Saturday, January 15, 2011

Saturday Salon: Favorite Animated Films

I must not be an adult. Honestly, I'm looking at a list of animated features for adults and noticing I've only seen two of the films listed (SPIRITED AWAY and TRIPLETS OF BELLE VILLE, liked them well enough though I found them both too long) and that the rest of them, except for PERSEPOLIS and WALL E, hold little interest for me. Although I have wanted to see PRINCESS MONONOKE, having heard great things about it. I think I've got it on my Netflix queue.

By the way, thanks to Healigan's blog Movies at St. Marks for the link to the piece by Matthew Baldwin in The Morning News. I like his comments, gosh I wish I could be all young and hip and with it about the movies. But I can't. So, I hope you'll bear with my old folks at home, routine.

My own list of Favorite Animated Films (whether they're deemed good or tolerable for adults or not) goes like this:

ALICE IN WONDERLAND (1951) - Yes, the Disney version. I can't help it. This is the film that convinced me I wanted to be an illustrator. Two scenes still live in memory: the talking and singing flowers scene ("You can learn a lot of things from the flowers...lalala!) and the scene where the guards (really a deck of cards) march out of the Queen of Hearts' castle to the tune of a nicely done, memorable march that I still hum to this day. I'm also fond of the upper, UPPER crust speaking voice of the Alice character. I would have given anything to sound like that. This is probably the very beginning of my love for all things British.

FANTASIA(1940) - The original version with the stirring and memorable Night On Bald Mountain sequence that convinced me I loved Mussorgsky's music then and now. Actually, it was my first exposure to that particular composer, so for that alone, I view FANTASIA as memorable. I also loved the scene of Mickey Mouse greeting the conductor Leopold Stokowsky in silhouette. Also loved The Sorcerer's Apprentice sequence primarily because of the catchy music by Paul Dukas. (It was my late mother's favorite music.) Also loved the Nutcracker Suite scenes. A very impressionable film, I think, if seen at just the right time.

PINOCCHIO (1940) - Yeah, I'm a sucker for Papa Gepetto. But there's something so touching about this story even now. And I remain a big fan of Jiminy Cricket and 'When You Wish Upon A Star'. Lovely moment. This Disney film is remembered, I think, for the touches of darkness inherent in the Pinocchio story - the debauchery on the island of lost boys. (I think that's what it's called in the film.)The eventual redemption of Pinocchio and the moment when he is made 'real'. Not a film for very little kids.

DUMBO (1941) - Okay, I am obviously a lost cause. But I love this film, still. I cry, always, when Dumbo's mom, in chains, caresses her boy with her long trunk. I worry, still, that something dreadful will happen to her - knowing now and perhaps even then, the plight of elephants in circuses around the world. "But I guess I've just seen everything when I've seen an elephant fly." Love the singing crows on the phone wire befuddled by the little elephant. A film I would not take very small children to see, either. The separation of mother and child is just too harrowing.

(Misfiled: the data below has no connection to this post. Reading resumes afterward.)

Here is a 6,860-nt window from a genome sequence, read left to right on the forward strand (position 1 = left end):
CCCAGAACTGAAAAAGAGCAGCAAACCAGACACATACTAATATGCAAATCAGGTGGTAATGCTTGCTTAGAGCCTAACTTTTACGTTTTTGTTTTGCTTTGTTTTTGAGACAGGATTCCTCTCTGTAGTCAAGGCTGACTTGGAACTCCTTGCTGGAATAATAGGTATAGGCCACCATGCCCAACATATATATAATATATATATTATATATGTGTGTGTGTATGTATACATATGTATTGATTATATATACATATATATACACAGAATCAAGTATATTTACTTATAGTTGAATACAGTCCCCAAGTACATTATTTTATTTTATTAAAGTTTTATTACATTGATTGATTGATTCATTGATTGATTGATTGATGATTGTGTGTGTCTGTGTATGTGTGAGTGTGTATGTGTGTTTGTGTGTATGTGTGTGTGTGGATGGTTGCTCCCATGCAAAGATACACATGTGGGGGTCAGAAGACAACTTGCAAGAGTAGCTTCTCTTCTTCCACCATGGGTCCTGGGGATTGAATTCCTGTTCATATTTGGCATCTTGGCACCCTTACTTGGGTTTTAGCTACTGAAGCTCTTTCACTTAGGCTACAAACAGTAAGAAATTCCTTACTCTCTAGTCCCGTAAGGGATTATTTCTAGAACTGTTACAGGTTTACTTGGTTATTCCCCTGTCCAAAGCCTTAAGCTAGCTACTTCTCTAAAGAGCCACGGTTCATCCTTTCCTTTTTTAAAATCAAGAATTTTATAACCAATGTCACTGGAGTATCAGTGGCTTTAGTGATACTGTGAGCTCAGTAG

PETER PAN (1953) - I did mention that perhaps, I have adulthood issues. My favorite scenes in this film are in the first half, the London half, the rest of the film I tolerate. Though I love the scene with the mermaids in the lagoon and I absolutely love Captain Hook. I have his figurine on my desk and it makes me smile every time I see it. The alligator gives me a chuckle too. But the scene of Peter and the Darling kids flying over London is so beautiful I could watch it over and over and over again, humming the music I've never forgotten. That makes the film for me.

ONE HUNDRED AND ONE DALMATIANS (1961) - Great story, even if just the slightest bit unbelievable. Coats from Dalmatian skins? C'mon....No! Really? Cruella DeVille is one of the great film villains, bar none. I even liked Glenn Close in the live actor version of a few years ago. She really gnashed her teeth in that one. Very fun. My favorite scenes in the animated film? The midnight bark sounding across the English countryside at night. I hear that bark now and then, when the dogs in my neighborhood pick it up and I always wonder what they're announcing. Terrific film.

TOY STORY II (1999)- There are not many of these computer animated films on my list simply because I don't like computer animation. For me it always gets in the way of the story. When it works, as it does wonderfully in this second of the Toy Story films, it works very well indeed. But I have a feeling it's probably because the script for this one was so good. I haven't seen TOY STORY III, but I've heard great things about it.

SHREK (2001) - What's not to like about this? The voices are perfection. The animation okay. It's the music and the speaking voices that carry the day though. Just an exuberant film full of puns and fun, not to mention a spoonful here and there of satirical wit. Fairy tales have never had it so good. (Or maybe I should say, 'bad'.)

THE ADVENTURES OF PRINCE ACHMED (1928) - Lotte Reiniger - Germany
I saw this only a couple of years ago on pbs and could not believe my eyes. The entire film is silent, the story told in silhouettes - paper cutouts. AMAZING and beautiful and incredible to watch. A true work of art. If you can find this online or elsewhere, I urge you to see it.